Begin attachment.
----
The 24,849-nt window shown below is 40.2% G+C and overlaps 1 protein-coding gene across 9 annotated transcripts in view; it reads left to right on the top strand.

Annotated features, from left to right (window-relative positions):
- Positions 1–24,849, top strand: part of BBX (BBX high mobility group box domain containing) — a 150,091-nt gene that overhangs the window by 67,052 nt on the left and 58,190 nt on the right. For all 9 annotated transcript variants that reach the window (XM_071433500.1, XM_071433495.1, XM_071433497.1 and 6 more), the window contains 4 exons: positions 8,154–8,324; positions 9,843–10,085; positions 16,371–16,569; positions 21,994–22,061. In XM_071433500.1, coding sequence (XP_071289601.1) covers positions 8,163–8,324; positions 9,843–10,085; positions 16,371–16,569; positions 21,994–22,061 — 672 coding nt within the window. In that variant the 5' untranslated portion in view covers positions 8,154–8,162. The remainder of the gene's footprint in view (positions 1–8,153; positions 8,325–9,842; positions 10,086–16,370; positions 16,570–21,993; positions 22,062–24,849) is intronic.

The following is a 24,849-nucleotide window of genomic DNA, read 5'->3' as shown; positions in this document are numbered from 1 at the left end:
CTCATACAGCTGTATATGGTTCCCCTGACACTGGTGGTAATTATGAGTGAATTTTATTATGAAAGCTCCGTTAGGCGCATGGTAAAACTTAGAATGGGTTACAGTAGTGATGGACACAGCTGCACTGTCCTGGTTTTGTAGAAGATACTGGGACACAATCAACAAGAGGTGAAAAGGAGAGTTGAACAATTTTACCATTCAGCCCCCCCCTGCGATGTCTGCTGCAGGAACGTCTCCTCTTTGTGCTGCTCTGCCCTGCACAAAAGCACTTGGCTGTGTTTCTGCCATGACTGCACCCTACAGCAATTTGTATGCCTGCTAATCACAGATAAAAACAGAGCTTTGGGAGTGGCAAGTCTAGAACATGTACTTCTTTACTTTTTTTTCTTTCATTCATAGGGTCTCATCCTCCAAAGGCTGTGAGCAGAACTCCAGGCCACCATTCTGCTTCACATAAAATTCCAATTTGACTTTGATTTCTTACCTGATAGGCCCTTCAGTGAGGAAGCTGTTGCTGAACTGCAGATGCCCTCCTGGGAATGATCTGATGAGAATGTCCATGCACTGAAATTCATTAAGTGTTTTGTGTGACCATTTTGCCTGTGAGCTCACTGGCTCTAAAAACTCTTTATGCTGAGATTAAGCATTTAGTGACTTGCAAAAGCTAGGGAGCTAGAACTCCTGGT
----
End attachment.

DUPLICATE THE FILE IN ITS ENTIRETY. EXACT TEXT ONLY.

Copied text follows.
The 24,849-nt window shown below is 40.2% G+C and overlaps 1 protein-coding gene across 9 annotated transcripts in view; it reads left to right on the top strand.

Annotated features, from left to right (window-relative positions):
- Positions 1–24,849, top strand: part of BBX (BBX high mobility group box domain containing) — a 150,091-nt gene that overhangs the window by 67,052 nt on the left and 58,190 nt on the right. For all 9 annotated transcript variants that reach the window (XM_071433500.1, XM_071433495.1, XM_071433497.1 and 6 more), the window contains 4 exons: positions 8,154–8,324; positions 9,843–10,085; positions 16,371–16,569; positions 21,994–22,061. In XM_071433500.1, coding sequence (XP_071289601.1) covers positions 8,163–8,324; positions 9,843–10,085; positions 16,371–16,569; positions 21,994–22,061 — 672 coding nt within the window. In that variant the 5' untranslated portion in view covers positions 8,154–8,162. The remainder of the gene's footprint in view (positions 1–8,153; positions 8,325–9,842; positions 10,086–16,370; positions 16,570–21,993; positions 22,062–24,849) is intronic.

The following is a 24,849-nucleotide window of genomic DNA, read 5'->3' as shown; positions in this document are numbered from 1 at the left end:
CTCATACAGCTGTATATGGTTCCCCTGACACTGGTGGTAATTATGAGTGAATTTTATTATGAAAGCTCCGTTAGGCGCATGGTAAAACTTAGAATGGGTTACAGTAGTGATGGACACAGCTGCACTGTCCTGGTTTTGTAGAAGATACTGGGACACAATCAACAAGAGGTGAAAAGGAGAGTTGAACAATTTTACCATTCAGCCCCCCCCTGCGATGTCTGCTGCAGGAACGTCTCCTCTTTGTGCTGCTCTGCCCTGCACAAAAGCACTTGGCTGTGTTTCTGCCATGACTGCACCCTACAGCAATTTGTATGCCTGCTAATCACAGATAAAAACAGAGCTTTGGGAGTGGCAAGTCTAGAACATGTACTTCTTTACTTTTTTTTCTTTCATTCATAGGGTCTCATCCTCCAAAGGCTGTGAGCAGAACTCCAGGCCACCATTCTGCTTCACATAAAATTCCAATTTGACTTTGATTTCTTACCTGATAGGCCCTTCAGTGAGGAAGCTGTTGCTGAACTGCAGATGCCCTCCTGGGAATGATCTGATGAGAATGTCCATGCACTGAAATTCATTAAGTGTTTTGTGTGACCATTTTGCCTGTGAGCTCACTGGCTCTAAAAACTCTTTATGCTGAGATTAAGCATTTAGTGACTTGCAAAAGCTAGGGAGCTAGAACTCCTGGT